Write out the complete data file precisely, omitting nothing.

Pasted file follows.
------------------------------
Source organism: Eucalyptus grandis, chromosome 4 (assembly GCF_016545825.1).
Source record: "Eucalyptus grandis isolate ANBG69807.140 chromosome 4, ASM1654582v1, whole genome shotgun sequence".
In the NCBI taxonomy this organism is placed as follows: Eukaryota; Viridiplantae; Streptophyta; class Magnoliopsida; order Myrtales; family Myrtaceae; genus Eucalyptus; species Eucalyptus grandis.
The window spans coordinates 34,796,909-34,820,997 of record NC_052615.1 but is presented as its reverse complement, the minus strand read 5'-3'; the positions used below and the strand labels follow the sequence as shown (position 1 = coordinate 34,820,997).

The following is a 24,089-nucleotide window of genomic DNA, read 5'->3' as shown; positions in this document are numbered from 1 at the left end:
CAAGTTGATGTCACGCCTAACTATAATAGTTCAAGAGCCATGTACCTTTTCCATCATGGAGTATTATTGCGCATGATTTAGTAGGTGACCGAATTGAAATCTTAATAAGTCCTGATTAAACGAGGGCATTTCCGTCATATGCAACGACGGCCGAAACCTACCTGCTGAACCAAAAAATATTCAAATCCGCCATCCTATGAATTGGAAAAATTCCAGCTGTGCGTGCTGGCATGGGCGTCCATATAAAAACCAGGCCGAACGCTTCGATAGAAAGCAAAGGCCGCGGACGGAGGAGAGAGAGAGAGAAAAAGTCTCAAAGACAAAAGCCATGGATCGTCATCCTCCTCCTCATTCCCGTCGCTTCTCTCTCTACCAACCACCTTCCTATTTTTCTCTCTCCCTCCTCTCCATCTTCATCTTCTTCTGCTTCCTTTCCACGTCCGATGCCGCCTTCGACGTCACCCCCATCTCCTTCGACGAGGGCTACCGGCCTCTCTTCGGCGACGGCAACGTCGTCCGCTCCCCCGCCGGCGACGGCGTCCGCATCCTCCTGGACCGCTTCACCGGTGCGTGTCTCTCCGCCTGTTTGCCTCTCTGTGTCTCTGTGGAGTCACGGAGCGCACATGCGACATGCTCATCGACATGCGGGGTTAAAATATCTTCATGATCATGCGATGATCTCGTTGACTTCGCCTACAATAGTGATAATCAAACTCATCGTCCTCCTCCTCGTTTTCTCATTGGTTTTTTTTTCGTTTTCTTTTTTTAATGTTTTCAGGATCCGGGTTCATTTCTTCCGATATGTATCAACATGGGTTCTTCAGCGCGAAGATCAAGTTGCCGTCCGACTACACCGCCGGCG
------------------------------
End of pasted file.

Source organism: Eucalyptus grandis, chromosome 4 (assembly GCF_016545825.1).
Source record: "Eucalyptus grandis isolate ANBG69807.140 chromosome 4, ASM1654582v1, whole genome shotgun sequence".
In the NCBI taxonomy this organism is placed as follows: Eukaryota; Viridiplantae; Streptophyta; class Magnoliopsida; order Myrtales; family Myrtaceae; genus Eucalyptus; species Eucalyptus grandis.
The window spans coordinates 34,796,909-34,820,997 of record NC_052615.1 but is presented as its reverse complement, the minus strand read 5'-3'; the positions used below and the strand labels follow the sequence as shown (position 1 = coordinate 34,820,997).

The following is a 24,089-nucleotide window of genomic DNA, read 5'->3' as shown; positions in this document are numbered from 1 at the left end:
CAAGTTGATGTCACGCCTAACTATAATAGTTCAAGAGCCATGTACCTTTTCCATCATGGAGTATTATTGCGCATGATTTAGTAGGTGACCGAATTGAAATCTTAATAAGTCCTGATTAAACGAGGGCATTTCCGTCATATGCAACGACGGCCGAAACCTACCTGCTGAACCAAAAAATATTCAAATCCGCCATCCTATGAATTGGAAAAATTCCAGCTGTGCGTGCTGGCATGGGCGTCCATATAAAAACCAGGCCGAACGCTTCGATAGAAAGCAAAGGCCGCGGACGGAGGAGAGAGAGAGAGAAAAAGTCTCAAAGACAAAAGCCATGGATCGTCATCCTCCTCCTCATTCCCGTCGCTTCTCTCTCTACCAACCACCTTCCTATTTTTCTCTCTCCCTCCTCTCCATCTTCATCTTCTTCTGCTTCCTTTCCACGTCCGATGCCGCCTTCGACGTCACCCCCATCTCCTTCGACGAGGGCTACCGGCCTCTCTTCGGCGACGGCAACGTCGTCCGCTCCCCCGCCGGCGACGGCGTCCGCATCCTCCTGGACCGCTTCACCGGTGCGTGTCTCTCCGCCTGTTTGCCTCTCTGTGTCTCTGTGGAGTCACGGAGCGCACATGCGACATGCTCATCGACATGCGGGGTTAAAATATCTTCATGATCATGCGATGATCTCGTTGACTTCGCCTACAATAGTGATAATCAAACTCATCGTCCTCCTCCTCGTTTTCTCATTGGTTTTTTTTTCGTTTTCTTTTTTTAATGTTTTCAGGATCCGGGTTCATTTCTTCCGATATGTATCAACATGGGTTCTTCAGCGCGAAGATCAAGTTGCCGTCCGACTACACCGCCGGCG